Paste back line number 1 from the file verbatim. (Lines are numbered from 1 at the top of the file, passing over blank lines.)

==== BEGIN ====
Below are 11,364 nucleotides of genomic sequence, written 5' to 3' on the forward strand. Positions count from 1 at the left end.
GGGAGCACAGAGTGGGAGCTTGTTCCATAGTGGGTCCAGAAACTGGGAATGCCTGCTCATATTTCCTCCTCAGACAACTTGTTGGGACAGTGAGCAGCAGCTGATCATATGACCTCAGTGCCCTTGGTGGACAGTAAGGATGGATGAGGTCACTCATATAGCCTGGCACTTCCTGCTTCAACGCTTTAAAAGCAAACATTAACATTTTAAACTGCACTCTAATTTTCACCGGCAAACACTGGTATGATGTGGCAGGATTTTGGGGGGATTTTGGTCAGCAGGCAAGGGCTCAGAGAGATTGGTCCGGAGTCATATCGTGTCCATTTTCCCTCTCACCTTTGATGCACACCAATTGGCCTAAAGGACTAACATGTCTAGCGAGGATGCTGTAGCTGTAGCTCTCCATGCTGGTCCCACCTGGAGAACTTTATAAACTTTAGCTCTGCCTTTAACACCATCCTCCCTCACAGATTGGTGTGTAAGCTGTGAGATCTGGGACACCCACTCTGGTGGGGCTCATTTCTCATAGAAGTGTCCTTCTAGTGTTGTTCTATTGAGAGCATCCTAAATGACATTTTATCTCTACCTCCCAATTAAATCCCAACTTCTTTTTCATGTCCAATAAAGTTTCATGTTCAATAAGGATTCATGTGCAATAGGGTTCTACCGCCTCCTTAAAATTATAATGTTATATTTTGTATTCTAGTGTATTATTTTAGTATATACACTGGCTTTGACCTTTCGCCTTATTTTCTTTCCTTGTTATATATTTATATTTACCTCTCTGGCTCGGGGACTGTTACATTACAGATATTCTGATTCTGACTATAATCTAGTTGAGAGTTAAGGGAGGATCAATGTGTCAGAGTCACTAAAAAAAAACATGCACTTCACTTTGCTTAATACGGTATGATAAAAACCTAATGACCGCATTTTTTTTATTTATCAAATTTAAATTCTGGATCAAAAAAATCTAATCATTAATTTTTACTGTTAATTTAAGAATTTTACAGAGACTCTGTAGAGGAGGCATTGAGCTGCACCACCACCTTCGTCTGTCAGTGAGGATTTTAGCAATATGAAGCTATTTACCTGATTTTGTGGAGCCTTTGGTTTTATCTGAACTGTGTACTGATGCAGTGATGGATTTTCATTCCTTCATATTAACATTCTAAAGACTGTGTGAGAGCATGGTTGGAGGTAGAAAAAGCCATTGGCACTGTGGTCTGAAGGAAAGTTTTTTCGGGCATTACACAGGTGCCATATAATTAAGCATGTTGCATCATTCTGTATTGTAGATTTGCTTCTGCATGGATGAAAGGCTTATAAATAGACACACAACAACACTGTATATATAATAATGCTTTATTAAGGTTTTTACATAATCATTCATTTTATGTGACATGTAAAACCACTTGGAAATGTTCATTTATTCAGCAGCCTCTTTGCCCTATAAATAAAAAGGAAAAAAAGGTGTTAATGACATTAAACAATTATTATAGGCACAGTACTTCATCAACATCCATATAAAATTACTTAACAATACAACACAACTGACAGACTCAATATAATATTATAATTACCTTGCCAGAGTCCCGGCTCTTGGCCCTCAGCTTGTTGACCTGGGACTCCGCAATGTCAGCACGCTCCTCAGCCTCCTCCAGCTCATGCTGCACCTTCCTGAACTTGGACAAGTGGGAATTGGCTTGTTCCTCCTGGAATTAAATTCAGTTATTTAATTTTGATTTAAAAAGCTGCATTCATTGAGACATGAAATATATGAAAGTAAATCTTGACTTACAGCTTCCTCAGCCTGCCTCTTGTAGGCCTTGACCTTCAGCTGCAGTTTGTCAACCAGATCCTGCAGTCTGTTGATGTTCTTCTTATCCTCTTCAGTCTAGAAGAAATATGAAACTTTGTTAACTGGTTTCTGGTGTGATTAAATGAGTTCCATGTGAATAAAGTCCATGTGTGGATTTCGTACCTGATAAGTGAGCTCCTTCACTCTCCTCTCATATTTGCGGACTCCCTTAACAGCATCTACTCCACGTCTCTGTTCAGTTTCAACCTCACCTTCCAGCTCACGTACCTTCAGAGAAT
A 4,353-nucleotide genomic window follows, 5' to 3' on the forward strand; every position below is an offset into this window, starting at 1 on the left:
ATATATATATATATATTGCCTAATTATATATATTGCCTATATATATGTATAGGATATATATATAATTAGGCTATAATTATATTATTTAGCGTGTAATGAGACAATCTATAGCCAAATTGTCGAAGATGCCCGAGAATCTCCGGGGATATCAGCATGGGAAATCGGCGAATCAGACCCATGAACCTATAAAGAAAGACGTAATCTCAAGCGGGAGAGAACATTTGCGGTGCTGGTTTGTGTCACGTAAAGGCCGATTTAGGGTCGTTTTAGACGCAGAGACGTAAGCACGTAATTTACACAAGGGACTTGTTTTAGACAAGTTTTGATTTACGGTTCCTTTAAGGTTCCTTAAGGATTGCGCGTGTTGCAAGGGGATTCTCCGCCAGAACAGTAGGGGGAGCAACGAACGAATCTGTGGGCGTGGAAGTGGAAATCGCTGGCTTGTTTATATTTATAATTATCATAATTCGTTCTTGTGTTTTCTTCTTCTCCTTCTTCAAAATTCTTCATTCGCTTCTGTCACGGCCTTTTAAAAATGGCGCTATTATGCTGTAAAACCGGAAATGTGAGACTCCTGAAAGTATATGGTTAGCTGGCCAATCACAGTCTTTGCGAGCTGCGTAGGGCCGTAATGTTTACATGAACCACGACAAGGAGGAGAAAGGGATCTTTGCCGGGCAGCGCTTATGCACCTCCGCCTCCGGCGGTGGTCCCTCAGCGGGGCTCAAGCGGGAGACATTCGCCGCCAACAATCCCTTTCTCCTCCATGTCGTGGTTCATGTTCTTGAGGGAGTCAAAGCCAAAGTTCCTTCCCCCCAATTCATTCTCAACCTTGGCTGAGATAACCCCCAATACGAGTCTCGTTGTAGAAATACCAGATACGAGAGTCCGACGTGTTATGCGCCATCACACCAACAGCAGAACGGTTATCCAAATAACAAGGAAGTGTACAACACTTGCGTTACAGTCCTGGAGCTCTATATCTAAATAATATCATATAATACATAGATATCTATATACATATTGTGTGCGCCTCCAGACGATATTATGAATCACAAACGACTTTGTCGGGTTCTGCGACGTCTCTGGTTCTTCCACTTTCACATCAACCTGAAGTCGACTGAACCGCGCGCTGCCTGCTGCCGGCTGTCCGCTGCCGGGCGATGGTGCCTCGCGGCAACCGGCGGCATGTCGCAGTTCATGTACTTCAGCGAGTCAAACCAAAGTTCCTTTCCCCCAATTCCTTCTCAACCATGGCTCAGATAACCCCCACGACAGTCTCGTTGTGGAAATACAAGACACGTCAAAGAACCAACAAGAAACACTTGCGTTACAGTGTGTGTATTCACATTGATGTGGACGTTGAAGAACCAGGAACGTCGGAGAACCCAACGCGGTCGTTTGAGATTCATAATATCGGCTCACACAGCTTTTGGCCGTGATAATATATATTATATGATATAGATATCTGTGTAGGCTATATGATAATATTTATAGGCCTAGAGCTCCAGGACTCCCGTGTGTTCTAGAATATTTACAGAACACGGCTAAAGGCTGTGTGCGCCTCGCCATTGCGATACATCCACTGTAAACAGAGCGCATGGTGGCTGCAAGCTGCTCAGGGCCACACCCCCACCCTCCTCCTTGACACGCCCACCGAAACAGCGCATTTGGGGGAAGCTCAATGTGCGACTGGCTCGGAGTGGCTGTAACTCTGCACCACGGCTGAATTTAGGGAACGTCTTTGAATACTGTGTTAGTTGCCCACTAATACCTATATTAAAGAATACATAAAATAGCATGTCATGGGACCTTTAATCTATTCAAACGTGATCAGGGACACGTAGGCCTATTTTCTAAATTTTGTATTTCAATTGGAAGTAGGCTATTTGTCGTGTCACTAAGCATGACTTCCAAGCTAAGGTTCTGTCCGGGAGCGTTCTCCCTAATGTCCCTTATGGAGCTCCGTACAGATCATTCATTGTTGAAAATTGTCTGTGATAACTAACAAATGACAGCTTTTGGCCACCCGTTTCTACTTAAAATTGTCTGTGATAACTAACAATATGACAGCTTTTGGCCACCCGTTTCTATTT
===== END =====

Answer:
Below are 11,364 nucleotides of genomic sequence, written 5' to 3' on the forward strand. Positions count from 1 at the left end.